But what troubles me even more is the suggestion that because of the actions of the Israeli government, these filmmakers should not be allowed to showcase their work. What if next year, the festival chooses Tehran (and there would be no shortage of films to showcase, and the Iranian film industry is probably the best in the Middle East), would Klein and company still protest given the actions of the Iranian government? What about Beijing? Seoul? Washington? Would the festival not be allowed to showcase any city in North America, if it didn’t showcase films dealing with Native Americans? Is any German town allowed to be chosen, if they chose not to address the Holocaust?
When Cameron Bailey responded to these allegations, he attacked the idea that there was any outside pressure that effected their decision, and says that the ten films selected “explore and critique the city from many different perspectives.” In addition, while the City to City program focuses on Tel Aviv, there are two films playing this year’s festival from Palestinian filmmakers as well.
Bailey goes onto say that the protesters “isn’t against the films or filmmakers we have chosen, but against the spotlight itself. By that reasoning, no films programmed within this series would have met his approval, no matter what they contained. For us, the content and form of films does matter. In fact, when I met with a number of the signatories earlier this week, I encouraged them see the films before passing judgment on the programme. Regrettably, they chose a different route. We know some of them to be veterans of Toronto’s battles against censorship -- all the more surprising to watch them denounce a film series without seeing the films in it.”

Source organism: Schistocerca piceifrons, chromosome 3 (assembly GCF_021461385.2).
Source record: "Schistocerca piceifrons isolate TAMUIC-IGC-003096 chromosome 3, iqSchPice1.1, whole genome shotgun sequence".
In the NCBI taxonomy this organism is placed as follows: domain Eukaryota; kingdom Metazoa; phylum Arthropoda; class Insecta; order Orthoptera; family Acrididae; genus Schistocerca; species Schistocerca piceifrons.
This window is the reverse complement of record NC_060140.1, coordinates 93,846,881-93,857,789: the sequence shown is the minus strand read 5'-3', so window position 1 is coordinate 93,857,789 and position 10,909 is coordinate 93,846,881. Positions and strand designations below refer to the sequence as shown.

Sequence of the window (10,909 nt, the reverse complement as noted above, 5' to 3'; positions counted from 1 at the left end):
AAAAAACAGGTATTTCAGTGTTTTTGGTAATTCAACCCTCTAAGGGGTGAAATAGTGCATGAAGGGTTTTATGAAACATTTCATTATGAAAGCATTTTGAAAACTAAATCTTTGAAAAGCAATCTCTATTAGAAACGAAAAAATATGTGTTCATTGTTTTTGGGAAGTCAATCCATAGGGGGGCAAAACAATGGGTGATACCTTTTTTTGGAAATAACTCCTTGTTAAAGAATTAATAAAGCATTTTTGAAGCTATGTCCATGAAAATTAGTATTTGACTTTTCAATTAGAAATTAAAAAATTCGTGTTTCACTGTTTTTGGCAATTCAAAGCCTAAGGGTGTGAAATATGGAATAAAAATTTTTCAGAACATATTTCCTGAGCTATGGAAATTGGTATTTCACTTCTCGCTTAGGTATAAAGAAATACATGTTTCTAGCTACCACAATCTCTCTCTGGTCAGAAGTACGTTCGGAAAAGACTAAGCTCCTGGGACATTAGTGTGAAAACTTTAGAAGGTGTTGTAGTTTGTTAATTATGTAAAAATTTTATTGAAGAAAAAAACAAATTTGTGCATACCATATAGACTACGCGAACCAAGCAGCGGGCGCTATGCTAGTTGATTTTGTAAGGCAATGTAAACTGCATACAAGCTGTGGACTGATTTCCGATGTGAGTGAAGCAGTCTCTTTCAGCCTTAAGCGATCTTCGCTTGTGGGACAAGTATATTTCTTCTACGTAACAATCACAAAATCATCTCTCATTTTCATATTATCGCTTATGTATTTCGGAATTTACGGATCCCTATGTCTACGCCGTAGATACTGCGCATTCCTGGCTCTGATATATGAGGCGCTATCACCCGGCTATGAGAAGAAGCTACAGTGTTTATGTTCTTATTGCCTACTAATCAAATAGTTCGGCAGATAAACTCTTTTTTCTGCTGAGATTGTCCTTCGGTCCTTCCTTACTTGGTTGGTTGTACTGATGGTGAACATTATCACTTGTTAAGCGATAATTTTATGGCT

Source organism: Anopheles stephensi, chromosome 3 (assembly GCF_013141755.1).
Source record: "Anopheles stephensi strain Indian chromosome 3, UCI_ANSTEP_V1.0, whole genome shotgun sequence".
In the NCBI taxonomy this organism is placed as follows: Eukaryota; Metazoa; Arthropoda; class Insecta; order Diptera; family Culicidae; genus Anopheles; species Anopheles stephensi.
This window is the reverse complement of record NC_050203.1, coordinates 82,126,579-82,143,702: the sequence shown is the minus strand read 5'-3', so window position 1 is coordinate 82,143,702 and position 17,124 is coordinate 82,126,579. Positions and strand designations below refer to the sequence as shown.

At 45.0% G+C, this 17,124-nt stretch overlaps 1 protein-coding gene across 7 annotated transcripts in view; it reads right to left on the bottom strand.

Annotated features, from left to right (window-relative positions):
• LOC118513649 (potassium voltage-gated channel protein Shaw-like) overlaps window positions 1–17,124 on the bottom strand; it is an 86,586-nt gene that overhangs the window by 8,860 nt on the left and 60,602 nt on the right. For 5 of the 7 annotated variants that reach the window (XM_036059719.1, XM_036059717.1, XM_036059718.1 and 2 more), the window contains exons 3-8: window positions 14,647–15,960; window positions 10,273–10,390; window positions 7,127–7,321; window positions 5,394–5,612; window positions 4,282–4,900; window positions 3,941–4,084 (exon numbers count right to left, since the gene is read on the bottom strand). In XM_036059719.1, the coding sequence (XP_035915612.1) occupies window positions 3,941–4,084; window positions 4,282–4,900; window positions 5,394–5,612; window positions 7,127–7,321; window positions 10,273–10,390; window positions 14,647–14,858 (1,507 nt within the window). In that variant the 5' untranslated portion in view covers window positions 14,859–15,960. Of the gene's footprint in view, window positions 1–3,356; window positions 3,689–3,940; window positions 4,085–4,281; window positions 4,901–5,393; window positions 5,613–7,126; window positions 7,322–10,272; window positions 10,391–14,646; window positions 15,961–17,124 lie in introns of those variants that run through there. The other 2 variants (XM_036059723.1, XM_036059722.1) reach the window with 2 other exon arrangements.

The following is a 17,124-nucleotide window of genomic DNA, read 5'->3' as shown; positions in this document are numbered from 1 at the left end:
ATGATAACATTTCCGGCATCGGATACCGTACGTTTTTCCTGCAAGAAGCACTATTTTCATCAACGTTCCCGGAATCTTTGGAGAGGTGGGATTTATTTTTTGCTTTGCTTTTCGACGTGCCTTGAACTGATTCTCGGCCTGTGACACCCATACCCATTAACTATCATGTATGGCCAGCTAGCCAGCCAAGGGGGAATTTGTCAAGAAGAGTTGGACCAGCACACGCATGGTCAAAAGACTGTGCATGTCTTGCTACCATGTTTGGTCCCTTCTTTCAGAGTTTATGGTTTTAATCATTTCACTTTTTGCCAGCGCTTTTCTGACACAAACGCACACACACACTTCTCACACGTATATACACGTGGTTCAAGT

This is even more troubling to me. None of the people who protested the program, and in effect the films in it, have not even seen the films in question? It is like Klein et al, are remaining purposefully ignorant of the films involved. They do not seem really interested in the films themselves, but instead in making headlines, and to further promote their anti-Israeli agenda. I do not have a problem with them supporting the Palestinians, or being critical of Israel. It is a complex issue in which, really, I am torn about personally, so I like to hear differing perspectives. But, while the people who signed the letter are all intelligent people, there argument here simply does not make sense. I read over the descriptions of the films in the program, and it certainly does not sound like all 10 films are pro-Israel propaganda. Bena is about a man who tries to keep his son out of a psychiatry ward, with the help of a Thai immigrant. The Big Dig (from 1969, so there goes the history argument) is a comedy lampooning the bureaucracy in Israel. Big Eyes is about a basketball coach. The Bubble is about a group of young people who have difficultly living in the modern Israel, who bubble is burst by the arrival of a Palestinian. Raphael Nadjari’s two part documentary - A History of the Israeli Cinema - looks at the films of Israel from 1933 to the present. Jaffa is a Romeo and Juliet style love story between an Israeli and an Arab. Kirot is about two women - one a Russian assassin, the other a battered wife, who fight back against their oppressors. Life According to Agfa is about a pub where a violence erupts, and takes unexpected turns. Phobidlia is about a young man who is too scared to leave his apartment.
But as they have stated, this really is not about the films themselves - they probably realize they do not have a leg to stand on when it comes to that - it is about Israel. So, in the view of Klein et al is that the sins of the country means that we cannot celebrate the work of their filmmakers. And that’s just plain stupid.